The Agency’s Justification for Proposing New Rules:

ED states a number of rationales in support of the proposed new regulations.  The Agency states that the new rules will provide needed clarity and “transparency” with respect to what is expected of Title IX recipients and what rights and protections can be expected by their students.  It also contends that the new rules, in comparison with the federal policy regime represented by Obama-era Guidance documents the new rules are intended to replace, will promote greater fairness in the handling of sexual harassment and assault complaints, by affording more even-handed treatment of complainants and those accused of misconduct in school grievance and disciplinary proceedings and “applying mandatory procedural checks and balances, thus producing more reliable factual outcomes.”

The Agency asserts that the new regulations will “better align the Department’s regulations with the text and purpose of Title IX and Supreme Court precedent and other case law,” and that this “will help to ensure that recipients understand their legal obligations including what conduct is actionable as sexual harassment under Title IX, the conditions that activate a mandatory response by the recipient, and particular requirements that such a response must meet so that recipients protect the rights of their students to access education free from sex discrimination.”  ED claims that  “the transparency of the proposed regulations will help empower students to hold their schools accountable for failure to meet [the schools’] obligations,” and that “complainants reporting sexual harassment will have greater control over the process.”   While critics of the new rules believe they are likely to have the directly opposite effect, ED contends that the proposed regulations would encourage more students to “turn to their schools for support in the wake of sexual harassment.”  ED also estimates that there would be total monetary cost savings over ten years in the range of $286.4 million to $367.7 million under the new rules.

Additional Information and Resources:

On the whole, the new rules seem more  protective than previous federal policy of the interests and rights of schools and of persons accused of misconduct; and are arguably less protective of victims of sexual harassment or assault.  For that reason, the proposed rules have been roundly condemned by advocates for victims of sexual misconduct, but applauded by those whose concerns focus more on possible unfairness to individuals accused of perpetrating harassment or assault on others, and who regarded the Obama-era policies to be skewed too far in support of complainants and victims.  The provisions of the new rules — many of which can credibly be understood as designed to give schools better clarity in regard to what Title IX demands of them, rather than necessarily to realign the balance of protections for sexual assault and harassment victims in comparison with other involved parties — are too numerous to fully summarize here. You may wish, therefore, to gain a more comprehensive understanding of the proposed rules by reading the full Notice of Proposed Rulemaking, and comparing what has been proposed with the “Dear Colleague Letter” on Sexual Violence  issued April 4, 2011 by the Obama Administration ED Office of Civil Rights (and withdrawn by the Trump Administration ED on September 22, 2017), as well as Questions and Answers on Title IX and Sexual Violence issued April 29, 2014 (and withdrawn September 22, 2017). ED has also published a one-page Fact Sheet to summarize the new regulatory proposals, as well as a more detailed Background and Summary document that includes the Government’s Section-by-Section description of the proposed new rules. A Press Release issued by ED in advance of formal publication of the proposed rules also provides a brief summary of their contents, along with the positive perspective on the rules advanced by ED Secretary Betsy DeVos.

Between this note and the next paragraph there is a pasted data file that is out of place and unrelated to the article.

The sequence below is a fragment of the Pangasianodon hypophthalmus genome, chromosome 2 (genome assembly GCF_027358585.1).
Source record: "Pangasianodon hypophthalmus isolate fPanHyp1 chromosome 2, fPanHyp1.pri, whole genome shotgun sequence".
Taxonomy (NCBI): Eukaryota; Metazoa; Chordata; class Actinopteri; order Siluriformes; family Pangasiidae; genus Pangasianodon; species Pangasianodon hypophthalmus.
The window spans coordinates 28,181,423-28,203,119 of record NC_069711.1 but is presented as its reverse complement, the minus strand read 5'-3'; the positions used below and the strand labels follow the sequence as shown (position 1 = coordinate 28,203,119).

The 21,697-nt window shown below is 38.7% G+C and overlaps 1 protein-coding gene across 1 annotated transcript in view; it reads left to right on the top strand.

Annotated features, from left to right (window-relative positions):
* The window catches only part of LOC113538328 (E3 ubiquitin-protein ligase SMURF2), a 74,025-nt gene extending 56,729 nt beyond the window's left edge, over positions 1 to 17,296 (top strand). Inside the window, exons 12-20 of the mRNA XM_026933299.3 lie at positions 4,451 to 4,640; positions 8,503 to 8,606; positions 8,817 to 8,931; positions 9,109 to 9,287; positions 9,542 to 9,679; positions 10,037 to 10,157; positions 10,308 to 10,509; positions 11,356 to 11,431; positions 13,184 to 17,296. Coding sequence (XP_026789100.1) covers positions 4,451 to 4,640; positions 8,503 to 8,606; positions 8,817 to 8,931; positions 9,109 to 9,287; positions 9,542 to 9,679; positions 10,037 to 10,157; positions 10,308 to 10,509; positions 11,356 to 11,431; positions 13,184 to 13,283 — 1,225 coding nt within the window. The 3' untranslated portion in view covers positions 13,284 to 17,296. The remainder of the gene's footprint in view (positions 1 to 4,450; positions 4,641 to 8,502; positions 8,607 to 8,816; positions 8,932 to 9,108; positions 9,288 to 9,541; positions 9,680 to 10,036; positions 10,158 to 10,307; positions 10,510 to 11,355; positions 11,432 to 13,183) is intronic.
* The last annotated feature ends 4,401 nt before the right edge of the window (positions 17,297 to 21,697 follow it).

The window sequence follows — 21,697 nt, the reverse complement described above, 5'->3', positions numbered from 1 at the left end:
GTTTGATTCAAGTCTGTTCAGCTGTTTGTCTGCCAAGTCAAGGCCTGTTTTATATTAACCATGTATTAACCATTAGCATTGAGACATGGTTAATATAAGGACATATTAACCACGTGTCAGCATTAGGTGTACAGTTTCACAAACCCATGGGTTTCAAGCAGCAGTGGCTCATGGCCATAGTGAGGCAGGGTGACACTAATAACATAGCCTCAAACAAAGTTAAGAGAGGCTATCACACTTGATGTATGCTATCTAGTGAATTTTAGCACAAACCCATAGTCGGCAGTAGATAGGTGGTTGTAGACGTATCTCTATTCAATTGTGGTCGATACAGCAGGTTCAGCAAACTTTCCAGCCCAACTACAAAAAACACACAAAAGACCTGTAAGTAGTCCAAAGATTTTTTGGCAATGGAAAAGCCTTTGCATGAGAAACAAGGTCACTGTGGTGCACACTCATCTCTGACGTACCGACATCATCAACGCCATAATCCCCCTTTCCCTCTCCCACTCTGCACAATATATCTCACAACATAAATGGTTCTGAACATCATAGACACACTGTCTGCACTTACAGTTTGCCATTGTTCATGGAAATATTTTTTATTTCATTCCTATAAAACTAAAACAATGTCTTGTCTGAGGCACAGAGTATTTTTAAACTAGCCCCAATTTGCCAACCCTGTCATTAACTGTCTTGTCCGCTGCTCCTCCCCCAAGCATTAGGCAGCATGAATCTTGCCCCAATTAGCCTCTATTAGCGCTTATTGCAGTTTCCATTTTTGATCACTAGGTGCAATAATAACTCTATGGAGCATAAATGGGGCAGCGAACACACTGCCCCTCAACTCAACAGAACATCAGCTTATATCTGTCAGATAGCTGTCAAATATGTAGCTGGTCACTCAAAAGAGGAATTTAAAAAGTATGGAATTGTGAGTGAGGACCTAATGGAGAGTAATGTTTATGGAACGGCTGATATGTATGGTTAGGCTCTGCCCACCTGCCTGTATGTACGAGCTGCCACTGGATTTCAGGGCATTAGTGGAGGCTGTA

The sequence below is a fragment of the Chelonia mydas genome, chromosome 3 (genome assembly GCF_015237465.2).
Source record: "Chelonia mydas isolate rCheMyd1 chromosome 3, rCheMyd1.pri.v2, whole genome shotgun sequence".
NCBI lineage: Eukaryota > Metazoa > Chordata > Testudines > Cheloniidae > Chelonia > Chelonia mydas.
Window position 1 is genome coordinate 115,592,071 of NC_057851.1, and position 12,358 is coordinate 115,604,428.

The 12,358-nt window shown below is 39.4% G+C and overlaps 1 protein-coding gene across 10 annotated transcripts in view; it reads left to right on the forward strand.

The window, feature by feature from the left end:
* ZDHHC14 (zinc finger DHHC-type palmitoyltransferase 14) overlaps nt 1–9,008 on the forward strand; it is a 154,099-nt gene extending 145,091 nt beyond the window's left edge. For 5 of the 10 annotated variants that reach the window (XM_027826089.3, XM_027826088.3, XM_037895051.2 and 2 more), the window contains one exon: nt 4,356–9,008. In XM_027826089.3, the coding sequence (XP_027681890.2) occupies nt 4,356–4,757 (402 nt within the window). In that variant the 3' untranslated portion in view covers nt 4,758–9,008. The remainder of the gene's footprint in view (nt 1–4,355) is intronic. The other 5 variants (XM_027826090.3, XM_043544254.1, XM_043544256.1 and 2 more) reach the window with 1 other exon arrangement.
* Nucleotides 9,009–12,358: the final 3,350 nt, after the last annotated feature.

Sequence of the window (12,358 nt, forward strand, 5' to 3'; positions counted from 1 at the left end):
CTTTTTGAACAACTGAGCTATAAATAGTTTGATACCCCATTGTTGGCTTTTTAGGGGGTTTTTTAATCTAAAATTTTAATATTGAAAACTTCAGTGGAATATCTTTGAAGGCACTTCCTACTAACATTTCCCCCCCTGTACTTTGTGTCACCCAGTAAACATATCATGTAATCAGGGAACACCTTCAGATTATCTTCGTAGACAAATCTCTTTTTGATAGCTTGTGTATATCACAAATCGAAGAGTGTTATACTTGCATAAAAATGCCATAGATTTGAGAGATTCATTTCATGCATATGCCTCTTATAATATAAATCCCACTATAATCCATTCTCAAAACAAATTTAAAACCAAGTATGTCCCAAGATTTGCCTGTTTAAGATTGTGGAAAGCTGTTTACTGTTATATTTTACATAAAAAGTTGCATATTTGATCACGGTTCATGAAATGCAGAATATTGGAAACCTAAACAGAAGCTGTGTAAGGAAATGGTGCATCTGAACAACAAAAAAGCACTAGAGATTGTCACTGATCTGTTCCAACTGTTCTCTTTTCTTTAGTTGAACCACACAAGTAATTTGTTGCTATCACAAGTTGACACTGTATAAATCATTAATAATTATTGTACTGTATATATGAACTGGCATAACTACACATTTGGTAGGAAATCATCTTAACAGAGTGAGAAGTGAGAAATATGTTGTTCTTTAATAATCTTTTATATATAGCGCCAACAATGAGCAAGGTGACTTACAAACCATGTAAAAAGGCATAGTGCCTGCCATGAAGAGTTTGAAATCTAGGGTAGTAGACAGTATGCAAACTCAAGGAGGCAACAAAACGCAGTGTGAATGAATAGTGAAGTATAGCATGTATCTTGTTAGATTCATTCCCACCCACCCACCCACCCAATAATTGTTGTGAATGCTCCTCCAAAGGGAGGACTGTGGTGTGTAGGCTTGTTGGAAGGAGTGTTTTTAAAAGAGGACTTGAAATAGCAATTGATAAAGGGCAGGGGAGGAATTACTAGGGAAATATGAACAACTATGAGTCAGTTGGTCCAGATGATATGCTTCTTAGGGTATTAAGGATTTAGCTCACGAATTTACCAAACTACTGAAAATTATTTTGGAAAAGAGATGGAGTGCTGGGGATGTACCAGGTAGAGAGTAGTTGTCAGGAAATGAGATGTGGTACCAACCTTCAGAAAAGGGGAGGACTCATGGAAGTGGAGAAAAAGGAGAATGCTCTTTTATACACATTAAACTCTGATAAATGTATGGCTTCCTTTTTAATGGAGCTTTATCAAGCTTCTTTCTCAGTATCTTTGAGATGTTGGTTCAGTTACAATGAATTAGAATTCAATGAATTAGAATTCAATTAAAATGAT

Articles presenting a more balanced — or in some instances more critical — perspective on the proposed regulations can be found on various websites. Both the Washington Post and NBC published articles highlighting some of the controversial aspects of the proposed rules. Two additional resources that explain the prospective regulatory changes without seeming to “take sides” on the inherent controversies are The Chronicle of Higher Education and the Association of Governing Boards of Universities and Colleges. Other publications and organizations that have presented views and perspectives more critical of the proposed rules and their likely consequences include Vox and the Center for American Progress, as well as Think Progress.

If you are ready to comment on the Department of Education’s proposed new regulations, you can go to the Comment Page for this topic on the Government’s eRulemaking website, type your comments into the box provided for that purpose, and follow the other instructions for submission.  The Agency prefers comments to be submitted electronically; but if you wish instead to send your comments in hard-copy letter form, mail or hand-delivery submissions should be addressed to Brittany Bull, U.S. Department of Education, 400 Maryland Avenue SW, Room 6E310, Washington, DC 20202. Telephone: (202) 453-7100.  The Docket ID Number ED-2018-OCR-0064-0001 should appear at the beginning of any comment submission, however transmitted. In order to be considered, comments must be received by ED on or before February 15, 2019.